Shortly after my article was accepted and published on womenonbusiness.com, I received an email from a company called Visme asking me if I’d be interested in reviewing their product—basically their tool for presentations and infographics. So like a popular YouTuber, I am considered an influencer in some way. This is definitely very cool, to put it in lay terms.
Anyway, this blog post it to provide a review of Visme, and specifically their tool for creating infographics. I created an infographic on ways to deal with rejection. It is something that I have become familiar with as I continue to pursue this path with Turns of Phrase, and something I think is a pretty relatable topic, at least for anyone in the early stages of entrepreneurship. It’s been important for me to figure out how to think less about the “No’s” and more about the opportunities that I’ve gotten so far, such as the request to provide this review, for example.
So take a look that the finished product before I start the review (click here for a downloadable PDF version):
Let’s start now:
- First, I like that Visme's URL uses a .co (visme.co) instead of .com. This is fun. It’s recognized as a global domain extension, which seems to be short for “community.” It sounds like it would be great for an entrepreneur or business owner seeking a community as they start their business. Okay, #2.
- Selecting a Template. I go through this quickly, looking for a template that is simple, no need for charts or graphs today. I settle on a simple template with plenty of green and blue boxes. I ended up editing it quite a bit, but the foundation that this template set still remains.
- Adding Text: I copy and paste the text that I developed for the infographic, and delete images and text that I don’t need. It’s easy. Either press “Delete” on your keypad, or the trash icon on the vertical toolbar that pops up once an image or textbox is selected.
- Adding Images: There are two options for this. Either upload your own images, or select images from the Shapes and Icons image on the toolbar. I needed a pictogram, each for Tip #1 and Tip #7, one for knowing the ratio of yes’s to no’s, and the other for developing a routine. So I searched for an image using the term “ratio,” and another using the term “practice.” No images existed. So I amended my search and found images that still fit by searching with different terms instead. I say this to say that it would have been nice to have an image that fit my initial search, although I found substitutes just fine.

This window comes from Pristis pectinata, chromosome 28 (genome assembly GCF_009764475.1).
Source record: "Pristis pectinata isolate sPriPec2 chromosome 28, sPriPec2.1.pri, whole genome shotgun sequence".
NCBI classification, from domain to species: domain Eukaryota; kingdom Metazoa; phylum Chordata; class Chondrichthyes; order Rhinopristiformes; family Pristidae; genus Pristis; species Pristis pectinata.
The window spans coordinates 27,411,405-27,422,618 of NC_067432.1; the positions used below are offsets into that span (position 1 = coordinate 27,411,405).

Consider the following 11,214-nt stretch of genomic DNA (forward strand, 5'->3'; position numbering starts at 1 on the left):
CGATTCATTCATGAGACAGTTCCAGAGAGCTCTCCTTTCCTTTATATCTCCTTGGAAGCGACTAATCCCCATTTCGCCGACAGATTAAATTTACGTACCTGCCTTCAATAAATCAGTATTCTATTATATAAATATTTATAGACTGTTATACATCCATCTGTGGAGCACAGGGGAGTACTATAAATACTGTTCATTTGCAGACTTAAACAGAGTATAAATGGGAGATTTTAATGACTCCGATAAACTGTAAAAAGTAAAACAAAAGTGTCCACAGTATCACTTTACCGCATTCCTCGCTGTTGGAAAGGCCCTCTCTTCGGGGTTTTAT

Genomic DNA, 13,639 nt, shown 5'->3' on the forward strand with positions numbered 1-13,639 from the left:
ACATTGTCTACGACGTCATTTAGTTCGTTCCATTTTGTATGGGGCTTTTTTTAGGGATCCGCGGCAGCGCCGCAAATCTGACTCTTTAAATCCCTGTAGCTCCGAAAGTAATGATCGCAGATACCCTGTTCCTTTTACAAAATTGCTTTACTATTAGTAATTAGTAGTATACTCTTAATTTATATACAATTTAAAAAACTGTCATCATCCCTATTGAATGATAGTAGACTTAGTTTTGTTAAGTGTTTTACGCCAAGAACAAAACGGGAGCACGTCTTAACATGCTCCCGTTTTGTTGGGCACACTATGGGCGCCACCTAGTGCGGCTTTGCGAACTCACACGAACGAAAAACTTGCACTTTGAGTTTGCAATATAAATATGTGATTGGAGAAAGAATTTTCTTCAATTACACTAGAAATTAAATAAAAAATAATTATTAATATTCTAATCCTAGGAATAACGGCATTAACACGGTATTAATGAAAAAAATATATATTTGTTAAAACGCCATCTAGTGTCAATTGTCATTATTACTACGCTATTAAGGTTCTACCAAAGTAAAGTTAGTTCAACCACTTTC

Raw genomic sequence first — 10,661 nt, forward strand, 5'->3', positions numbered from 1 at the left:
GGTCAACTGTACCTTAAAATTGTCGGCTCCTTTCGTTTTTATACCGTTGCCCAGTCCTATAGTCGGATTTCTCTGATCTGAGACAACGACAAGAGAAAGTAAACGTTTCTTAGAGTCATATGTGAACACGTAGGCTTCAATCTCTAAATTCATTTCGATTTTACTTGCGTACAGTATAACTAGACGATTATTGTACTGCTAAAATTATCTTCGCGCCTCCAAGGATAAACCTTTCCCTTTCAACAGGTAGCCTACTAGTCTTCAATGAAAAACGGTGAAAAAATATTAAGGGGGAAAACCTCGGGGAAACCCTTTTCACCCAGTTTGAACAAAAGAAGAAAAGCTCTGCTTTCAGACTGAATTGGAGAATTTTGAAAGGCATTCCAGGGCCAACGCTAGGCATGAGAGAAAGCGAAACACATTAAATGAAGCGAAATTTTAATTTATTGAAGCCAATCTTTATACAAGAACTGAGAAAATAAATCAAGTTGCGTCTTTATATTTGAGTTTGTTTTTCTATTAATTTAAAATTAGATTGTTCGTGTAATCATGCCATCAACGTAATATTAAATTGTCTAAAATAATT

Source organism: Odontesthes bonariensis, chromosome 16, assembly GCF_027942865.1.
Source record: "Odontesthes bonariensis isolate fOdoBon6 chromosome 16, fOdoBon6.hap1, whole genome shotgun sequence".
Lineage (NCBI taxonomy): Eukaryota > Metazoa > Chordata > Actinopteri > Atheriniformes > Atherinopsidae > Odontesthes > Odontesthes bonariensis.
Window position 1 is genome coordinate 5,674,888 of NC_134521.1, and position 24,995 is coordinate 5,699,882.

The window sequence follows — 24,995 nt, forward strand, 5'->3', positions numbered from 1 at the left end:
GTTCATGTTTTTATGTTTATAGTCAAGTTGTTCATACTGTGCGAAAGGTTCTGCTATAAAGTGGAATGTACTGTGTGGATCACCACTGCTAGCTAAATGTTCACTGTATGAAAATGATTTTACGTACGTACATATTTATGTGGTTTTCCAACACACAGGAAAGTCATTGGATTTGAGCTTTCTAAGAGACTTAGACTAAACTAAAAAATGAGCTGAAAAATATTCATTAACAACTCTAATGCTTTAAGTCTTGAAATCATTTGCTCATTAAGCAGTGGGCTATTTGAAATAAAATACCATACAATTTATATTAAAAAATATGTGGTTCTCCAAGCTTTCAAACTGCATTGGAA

- Editing and More Editing: I edited a lot and am really pleased with the end result. I few edits that I made are that I rounded out the introduction and conclusion boxes, added dashed lines and double lines to two other boxes, and overlaid #6 and #7. Again, this program is really simple to use, and edits were done quickly.
- Sources and Social Icons: I like that a section for sources is included. When I publish posts, I either link to sources or place a section at the end that includes sources to give credibility to the post. I think the same is important for an infographic too, since I referenced other sources for this one in particular. Second, I like that social icons are included. Instead of having to upload images to the file, they’re already included on the infographic template.
- Other Features: There are lots of bells and whistles with Visme. You can animate objects, add video, and add audio as well. I’ll have to save these extras for another infographic—today I just need basic capabilities. What I did like was thing tool called “Layers,” which allowed me to layer elements. For example, if I wanted text to sit on top of a box, or if I wanted boxes to overlap, I used this tool. It definitely gave this infographic depth.
MY OVERALL THOUGHTS: I like this. I think that it’s a great storytelling tool to get ideas across visually, which is what you need sometimes instead of just words. For someone who is always writing, I think that it adds variety to not only the services I offer, but the way I blog, too. It adds another layer to my ability to communicate with and for others.
I also think that while there are lots of infographic tools online, I do like how this one adds a touch of personality. From font names such as Bilbo and Hattori Hanzo—which seems to reference both the famous ninja and the popular Quentin Tarantino film series at the same time—to the loading dial that says “Loading Awesome,” these details add a human element for me, which allows me to connect in some way to the program.
The only thing I had trouble with was finding images that corresponded to certain words I typed into the search box. “Practice” yielded no search results for example, and I think this is a common enough word to have a corresponding image, perhaps an image of an athlete practicing a sport, for example. Also, and this is something minor, but still worth mentioning since it still impacts, at the very least, the look of things. On the quote from Dr. King that I added, the first quotation mark is backwards, and I thought that the problem was with my laptop until I realized that I didn’t have this issue in Word, only on the infographic page. It’s a small detail, but still a detail that makes up the whole of this infographic.
Otherwise, I think that this is a great tool, as I already mentioned. These two things that I mentioned are small in comparison to the overall benefit of the program, and the infographic I’m excited to upload to the Turns of Phrase website. The included social icons are also an added plus.
Okay, that’s it. Signing off.
Obinna E. Morton
Obinna E. Morton